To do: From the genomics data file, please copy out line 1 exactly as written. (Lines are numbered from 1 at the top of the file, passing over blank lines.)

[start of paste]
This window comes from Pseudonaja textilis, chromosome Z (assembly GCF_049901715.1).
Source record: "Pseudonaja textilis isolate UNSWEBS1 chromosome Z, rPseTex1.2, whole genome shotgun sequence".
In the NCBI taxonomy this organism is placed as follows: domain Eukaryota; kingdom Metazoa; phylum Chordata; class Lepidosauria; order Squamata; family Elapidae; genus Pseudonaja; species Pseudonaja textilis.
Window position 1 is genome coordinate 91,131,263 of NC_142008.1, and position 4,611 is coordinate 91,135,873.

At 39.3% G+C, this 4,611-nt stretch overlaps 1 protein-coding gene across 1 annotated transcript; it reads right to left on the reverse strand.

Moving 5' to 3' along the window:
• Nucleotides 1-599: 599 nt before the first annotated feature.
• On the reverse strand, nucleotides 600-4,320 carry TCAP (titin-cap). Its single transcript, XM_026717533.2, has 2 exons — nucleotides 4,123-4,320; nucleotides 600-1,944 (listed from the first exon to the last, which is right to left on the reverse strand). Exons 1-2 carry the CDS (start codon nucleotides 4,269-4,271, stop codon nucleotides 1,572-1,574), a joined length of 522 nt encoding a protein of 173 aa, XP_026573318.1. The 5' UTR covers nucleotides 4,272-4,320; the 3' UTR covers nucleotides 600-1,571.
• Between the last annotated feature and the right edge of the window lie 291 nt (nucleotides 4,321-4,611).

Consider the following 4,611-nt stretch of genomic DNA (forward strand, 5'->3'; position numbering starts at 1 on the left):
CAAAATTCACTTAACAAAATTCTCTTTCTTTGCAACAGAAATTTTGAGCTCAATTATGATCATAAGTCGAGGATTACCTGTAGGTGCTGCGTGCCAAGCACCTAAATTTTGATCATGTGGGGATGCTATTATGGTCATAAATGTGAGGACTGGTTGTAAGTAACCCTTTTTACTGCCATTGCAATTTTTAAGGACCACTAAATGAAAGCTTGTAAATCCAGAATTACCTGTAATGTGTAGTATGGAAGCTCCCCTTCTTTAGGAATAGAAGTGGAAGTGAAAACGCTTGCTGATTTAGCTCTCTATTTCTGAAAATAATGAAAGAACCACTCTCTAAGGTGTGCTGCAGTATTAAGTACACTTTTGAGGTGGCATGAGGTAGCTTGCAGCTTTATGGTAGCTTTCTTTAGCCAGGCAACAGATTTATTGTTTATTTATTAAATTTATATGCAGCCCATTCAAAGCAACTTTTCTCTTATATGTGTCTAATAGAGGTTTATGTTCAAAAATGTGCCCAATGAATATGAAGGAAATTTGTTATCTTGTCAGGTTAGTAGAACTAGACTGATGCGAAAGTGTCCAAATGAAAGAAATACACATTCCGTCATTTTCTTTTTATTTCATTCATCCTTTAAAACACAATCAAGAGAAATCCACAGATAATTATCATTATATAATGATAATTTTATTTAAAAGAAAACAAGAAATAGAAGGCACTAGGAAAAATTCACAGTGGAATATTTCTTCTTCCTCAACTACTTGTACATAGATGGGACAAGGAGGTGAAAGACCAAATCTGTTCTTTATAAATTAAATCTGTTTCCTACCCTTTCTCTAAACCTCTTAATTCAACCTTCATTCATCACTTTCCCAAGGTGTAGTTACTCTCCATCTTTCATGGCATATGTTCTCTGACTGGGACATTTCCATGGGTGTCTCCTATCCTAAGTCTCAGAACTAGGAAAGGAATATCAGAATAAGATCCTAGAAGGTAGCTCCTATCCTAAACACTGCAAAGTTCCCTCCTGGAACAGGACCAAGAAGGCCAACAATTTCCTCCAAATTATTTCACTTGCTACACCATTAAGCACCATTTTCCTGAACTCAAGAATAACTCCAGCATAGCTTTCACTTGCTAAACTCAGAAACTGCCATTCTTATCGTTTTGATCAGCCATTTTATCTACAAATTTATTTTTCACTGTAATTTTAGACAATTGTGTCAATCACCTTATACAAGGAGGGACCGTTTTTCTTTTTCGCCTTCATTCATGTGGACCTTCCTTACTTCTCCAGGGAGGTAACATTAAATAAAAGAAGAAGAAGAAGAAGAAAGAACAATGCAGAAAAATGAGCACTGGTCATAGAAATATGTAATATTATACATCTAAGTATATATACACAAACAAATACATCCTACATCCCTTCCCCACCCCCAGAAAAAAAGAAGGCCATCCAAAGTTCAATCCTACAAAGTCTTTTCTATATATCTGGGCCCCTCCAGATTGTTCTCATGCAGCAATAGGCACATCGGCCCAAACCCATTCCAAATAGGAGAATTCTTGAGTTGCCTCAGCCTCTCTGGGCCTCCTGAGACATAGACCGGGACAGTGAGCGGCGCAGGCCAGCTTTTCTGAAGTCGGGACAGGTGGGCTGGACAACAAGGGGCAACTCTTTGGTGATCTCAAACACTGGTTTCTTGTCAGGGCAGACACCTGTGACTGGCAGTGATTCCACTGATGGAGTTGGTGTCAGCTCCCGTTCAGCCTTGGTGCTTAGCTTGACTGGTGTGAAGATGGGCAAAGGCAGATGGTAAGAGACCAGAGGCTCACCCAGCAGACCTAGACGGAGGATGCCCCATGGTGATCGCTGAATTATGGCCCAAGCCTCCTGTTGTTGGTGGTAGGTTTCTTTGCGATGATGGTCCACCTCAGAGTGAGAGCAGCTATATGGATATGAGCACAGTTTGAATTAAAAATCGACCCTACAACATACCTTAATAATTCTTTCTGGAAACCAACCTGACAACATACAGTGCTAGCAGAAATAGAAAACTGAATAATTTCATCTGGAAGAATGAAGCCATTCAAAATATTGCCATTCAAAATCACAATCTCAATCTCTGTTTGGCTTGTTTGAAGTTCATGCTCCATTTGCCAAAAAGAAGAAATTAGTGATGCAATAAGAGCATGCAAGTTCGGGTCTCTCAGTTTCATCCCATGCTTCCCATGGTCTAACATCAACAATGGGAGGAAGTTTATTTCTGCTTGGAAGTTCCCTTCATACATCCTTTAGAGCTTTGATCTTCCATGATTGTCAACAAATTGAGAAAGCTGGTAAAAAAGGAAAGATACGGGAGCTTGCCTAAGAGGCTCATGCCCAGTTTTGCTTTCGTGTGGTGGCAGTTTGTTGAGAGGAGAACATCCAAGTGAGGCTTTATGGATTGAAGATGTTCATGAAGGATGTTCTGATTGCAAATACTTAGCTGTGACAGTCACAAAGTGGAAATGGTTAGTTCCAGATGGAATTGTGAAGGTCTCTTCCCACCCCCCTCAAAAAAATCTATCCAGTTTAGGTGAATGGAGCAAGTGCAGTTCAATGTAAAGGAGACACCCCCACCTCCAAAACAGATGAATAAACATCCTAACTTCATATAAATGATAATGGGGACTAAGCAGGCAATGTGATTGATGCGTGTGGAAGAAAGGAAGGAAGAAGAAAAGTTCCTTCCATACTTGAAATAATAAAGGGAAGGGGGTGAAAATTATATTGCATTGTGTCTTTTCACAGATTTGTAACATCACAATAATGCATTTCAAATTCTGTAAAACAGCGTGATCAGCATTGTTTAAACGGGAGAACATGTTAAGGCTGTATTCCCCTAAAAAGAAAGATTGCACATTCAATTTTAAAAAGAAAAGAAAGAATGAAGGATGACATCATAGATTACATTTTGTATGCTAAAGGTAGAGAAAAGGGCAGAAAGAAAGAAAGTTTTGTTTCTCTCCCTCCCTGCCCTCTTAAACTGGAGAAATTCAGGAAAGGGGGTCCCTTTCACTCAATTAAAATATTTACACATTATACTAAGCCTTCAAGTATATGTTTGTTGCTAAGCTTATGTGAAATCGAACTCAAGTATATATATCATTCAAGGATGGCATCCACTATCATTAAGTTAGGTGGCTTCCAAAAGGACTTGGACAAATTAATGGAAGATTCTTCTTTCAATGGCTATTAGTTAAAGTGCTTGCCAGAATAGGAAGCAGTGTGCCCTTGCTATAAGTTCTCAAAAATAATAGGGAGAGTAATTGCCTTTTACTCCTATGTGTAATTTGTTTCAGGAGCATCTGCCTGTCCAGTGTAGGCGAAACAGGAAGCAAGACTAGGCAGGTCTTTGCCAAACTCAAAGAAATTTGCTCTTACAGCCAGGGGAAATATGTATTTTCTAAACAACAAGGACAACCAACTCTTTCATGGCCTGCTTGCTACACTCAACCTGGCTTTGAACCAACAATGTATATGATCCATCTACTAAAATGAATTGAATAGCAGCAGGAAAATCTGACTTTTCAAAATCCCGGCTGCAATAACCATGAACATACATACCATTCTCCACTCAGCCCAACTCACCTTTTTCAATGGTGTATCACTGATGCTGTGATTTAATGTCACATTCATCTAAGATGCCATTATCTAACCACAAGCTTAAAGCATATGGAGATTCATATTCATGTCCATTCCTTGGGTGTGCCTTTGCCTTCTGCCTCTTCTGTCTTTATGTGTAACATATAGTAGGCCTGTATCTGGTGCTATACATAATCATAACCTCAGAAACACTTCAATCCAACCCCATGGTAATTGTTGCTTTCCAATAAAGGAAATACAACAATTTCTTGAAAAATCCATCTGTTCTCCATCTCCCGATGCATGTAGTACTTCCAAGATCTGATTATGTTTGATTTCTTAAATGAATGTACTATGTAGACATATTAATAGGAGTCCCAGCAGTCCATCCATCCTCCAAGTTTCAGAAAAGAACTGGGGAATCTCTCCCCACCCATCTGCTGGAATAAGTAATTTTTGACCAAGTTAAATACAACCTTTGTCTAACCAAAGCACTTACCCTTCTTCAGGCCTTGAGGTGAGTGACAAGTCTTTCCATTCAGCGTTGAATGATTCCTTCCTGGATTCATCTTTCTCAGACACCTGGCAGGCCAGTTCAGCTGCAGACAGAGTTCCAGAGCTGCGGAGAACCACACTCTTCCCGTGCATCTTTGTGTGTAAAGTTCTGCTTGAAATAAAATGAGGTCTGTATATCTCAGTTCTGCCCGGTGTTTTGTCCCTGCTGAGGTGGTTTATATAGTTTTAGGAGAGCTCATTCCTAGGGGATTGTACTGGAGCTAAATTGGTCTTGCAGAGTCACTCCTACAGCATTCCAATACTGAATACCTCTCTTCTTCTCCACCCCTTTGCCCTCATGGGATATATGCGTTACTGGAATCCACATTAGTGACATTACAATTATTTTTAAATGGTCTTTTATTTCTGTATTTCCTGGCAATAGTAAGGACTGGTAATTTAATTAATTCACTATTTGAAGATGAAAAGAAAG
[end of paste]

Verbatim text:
This window comes from Pseudonaja textilis, chromosome Z (assembly GCF_049901715.1).